The STS-127 mission patch.

The Search for Intelligent Life Project Shuttles (SILPS) is the NASA project governing the spacefaring Earthling characters in the first trilogy of Space Voyages. In reality, SILPS was a contrivance thrown in at the last minute by the author to make Thaddeus's return to Earth in Book III relevant to the overall plot of the trilogy; he became the "intelligent life" the SILPS mission was originally intended to discover. Up until this point, the entire mission had been referred to as STS-127 or simply "the shuttle mission" (this is in fact a misnomer, since it is made clear that SILPS uses Apollo-like expendable space capsules).

Possible historyEdit

From what little is mentioned about the SILPS program itself, it seems that it is some hybridization of the old Apollo capsule system and the then-current space shuttle program, since it still uses the "STS" numbering system for its missions (it is also implied in Book IV that the normal shuttle program, specifically Atlantis, is still operational). It is interesting to note that there may actually be something comparable in operation in 2018 with the Space Launch System currently in development. According to the Space Voyages Complete Guide, SILPS was first proposed in September 2017, and that the candidates were chosen in January of the following year.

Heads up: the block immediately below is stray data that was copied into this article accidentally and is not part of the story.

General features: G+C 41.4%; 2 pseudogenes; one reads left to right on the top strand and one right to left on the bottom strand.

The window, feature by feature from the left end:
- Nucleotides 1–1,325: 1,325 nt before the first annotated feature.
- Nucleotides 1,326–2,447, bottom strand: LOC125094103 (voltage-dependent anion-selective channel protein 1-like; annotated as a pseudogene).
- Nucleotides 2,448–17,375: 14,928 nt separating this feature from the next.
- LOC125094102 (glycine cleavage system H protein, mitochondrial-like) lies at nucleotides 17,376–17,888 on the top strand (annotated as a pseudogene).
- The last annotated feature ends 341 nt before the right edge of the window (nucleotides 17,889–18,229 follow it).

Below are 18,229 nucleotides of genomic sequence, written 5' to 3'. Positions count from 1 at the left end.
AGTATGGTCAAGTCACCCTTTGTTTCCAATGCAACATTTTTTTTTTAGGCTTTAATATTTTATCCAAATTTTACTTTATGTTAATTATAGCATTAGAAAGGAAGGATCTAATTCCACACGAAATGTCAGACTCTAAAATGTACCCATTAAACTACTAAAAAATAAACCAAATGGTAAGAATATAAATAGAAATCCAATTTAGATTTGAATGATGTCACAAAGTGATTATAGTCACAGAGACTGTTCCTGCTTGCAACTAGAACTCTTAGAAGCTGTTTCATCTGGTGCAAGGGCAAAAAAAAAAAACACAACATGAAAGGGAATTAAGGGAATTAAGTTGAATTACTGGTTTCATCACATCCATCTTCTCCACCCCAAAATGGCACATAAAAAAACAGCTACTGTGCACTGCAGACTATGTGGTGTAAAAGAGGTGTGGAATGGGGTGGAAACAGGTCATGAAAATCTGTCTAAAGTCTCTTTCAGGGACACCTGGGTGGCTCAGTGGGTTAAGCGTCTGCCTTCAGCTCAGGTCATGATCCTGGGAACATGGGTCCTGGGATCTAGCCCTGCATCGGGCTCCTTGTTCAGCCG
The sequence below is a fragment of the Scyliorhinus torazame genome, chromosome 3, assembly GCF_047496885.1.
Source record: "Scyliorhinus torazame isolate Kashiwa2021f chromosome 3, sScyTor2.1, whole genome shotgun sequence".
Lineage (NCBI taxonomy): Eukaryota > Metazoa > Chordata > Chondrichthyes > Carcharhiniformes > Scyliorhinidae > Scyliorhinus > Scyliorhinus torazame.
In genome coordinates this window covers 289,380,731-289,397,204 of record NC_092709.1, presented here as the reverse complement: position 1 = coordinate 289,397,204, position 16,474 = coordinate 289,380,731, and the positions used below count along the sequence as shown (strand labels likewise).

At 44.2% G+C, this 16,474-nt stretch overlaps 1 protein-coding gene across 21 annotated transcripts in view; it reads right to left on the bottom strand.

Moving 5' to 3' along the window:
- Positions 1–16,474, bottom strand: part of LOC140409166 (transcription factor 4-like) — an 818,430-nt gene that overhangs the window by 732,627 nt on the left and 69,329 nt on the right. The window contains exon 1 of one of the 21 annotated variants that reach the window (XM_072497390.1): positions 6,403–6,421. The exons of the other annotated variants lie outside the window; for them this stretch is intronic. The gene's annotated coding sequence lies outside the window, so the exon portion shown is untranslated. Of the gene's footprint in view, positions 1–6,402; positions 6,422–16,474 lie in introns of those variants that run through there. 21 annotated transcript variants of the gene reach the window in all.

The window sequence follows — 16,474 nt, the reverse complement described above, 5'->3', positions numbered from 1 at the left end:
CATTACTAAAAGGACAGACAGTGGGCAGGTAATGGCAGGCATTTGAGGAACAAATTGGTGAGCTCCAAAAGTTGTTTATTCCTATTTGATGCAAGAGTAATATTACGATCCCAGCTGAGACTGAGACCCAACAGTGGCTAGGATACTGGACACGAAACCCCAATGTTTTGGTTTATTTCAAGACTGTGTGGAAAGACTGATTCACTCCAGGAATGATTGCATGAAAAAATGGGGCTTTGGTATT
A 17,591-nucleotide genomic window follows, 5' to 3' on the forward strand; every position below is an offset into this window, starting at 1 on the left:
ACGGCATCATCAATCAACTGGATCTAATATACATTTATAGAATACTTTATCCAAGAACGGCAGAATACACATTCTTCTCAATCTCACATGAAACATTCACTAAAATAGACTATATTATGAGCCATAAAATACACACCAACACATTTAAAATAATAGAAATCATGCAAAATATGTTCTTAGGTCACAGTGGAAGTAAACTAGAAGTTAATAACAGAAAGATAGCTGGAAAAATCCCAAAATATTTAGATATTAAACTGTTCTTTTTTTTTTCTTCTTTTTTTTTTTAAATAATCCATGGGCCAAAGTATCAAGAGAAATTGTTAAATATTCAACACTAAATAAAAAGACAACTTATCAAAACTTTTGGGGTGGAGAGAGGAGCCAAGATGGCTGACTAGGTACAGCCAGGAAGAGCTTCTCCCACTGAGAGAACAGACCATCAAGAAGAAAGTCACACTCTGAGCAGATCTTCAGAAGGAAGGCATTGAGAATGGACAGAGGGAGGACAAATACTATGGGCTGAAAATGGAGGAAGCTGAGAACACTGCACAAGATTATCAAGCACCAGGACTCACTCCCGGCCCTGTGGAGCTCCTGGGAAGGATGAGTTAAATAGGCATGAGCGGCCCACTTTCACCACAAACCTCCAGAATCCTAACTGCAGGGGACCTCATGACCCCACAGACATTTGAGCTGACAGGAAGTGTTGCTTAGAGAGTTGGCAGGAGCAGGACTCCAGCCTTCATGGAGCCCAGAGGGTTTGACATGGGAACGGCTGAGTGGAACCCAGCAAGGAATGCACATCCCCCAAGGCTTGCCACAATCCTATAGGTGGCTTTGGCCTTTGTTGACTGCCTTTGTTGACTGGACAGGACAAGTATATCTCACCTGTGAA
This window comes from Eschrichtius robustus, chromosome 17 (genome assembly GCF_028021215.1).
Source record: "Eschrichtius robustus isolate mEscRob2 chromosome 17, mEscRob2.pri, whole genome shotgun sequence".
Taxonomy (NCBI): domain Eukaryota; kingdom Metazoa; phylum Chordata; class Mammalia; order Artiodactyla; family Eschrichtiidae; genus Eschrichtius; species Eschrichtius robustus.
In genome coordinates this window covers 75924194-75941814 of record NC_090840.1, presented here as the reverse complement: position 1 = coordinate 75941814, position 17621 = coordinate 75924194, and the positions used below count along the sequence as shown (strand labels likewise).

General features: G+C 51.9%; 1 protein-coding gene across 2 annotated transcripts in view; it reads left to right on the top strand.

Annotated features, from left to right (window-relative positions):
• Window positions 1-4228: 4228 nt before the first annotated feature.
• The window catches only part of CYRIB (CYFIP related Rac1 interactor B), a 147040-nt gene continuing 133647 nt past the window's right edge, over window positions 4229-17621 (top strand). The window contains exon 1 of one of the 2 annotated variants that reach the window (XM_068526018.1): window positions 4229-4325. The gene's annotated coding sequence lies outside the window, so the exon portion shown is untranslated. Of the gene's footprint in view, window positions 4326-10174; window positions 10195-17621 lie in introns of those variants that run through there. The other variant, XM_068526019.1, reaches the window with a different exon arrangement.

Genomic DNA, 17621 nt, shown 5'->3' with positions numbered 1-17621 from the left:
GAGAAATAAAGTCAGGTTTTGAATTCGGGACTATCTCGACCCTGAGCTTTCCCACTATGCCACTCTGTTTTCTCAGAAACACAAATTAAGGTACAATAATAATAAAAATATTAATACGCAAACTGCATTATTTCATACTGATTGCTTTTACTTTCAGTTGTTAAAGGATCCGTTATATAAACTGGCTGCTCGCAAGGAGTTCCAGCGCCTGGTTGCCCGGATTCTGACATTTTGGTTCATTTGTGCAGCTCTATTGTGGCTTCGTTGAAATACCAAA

What NASA would hope to accomplish in regard to any "search for intelligent life," which is often carried out over many years or decades by ground-based radio telescopes, is beyond any kind of speculation. Indeed, the funding that would be needed for such a mission relative to its objective is truly outrageous. Then again, choosing three teenagers to go on a space mission would seem equally ill-advised.


The history of the SILPS program as explained in Space Voyages only consists of the two missions, STS-127 and STS-127B, both launched ("just a couple miles apart!") on June 14, 2018. It is assumed that they are identical spacecraft, although how a second vehicle was prepared within a matter of days as a result of the tie in mission testing is not known. The nominal mission was to last 54 orbits, but contact was lost with both spacecraft immediately following their launch.

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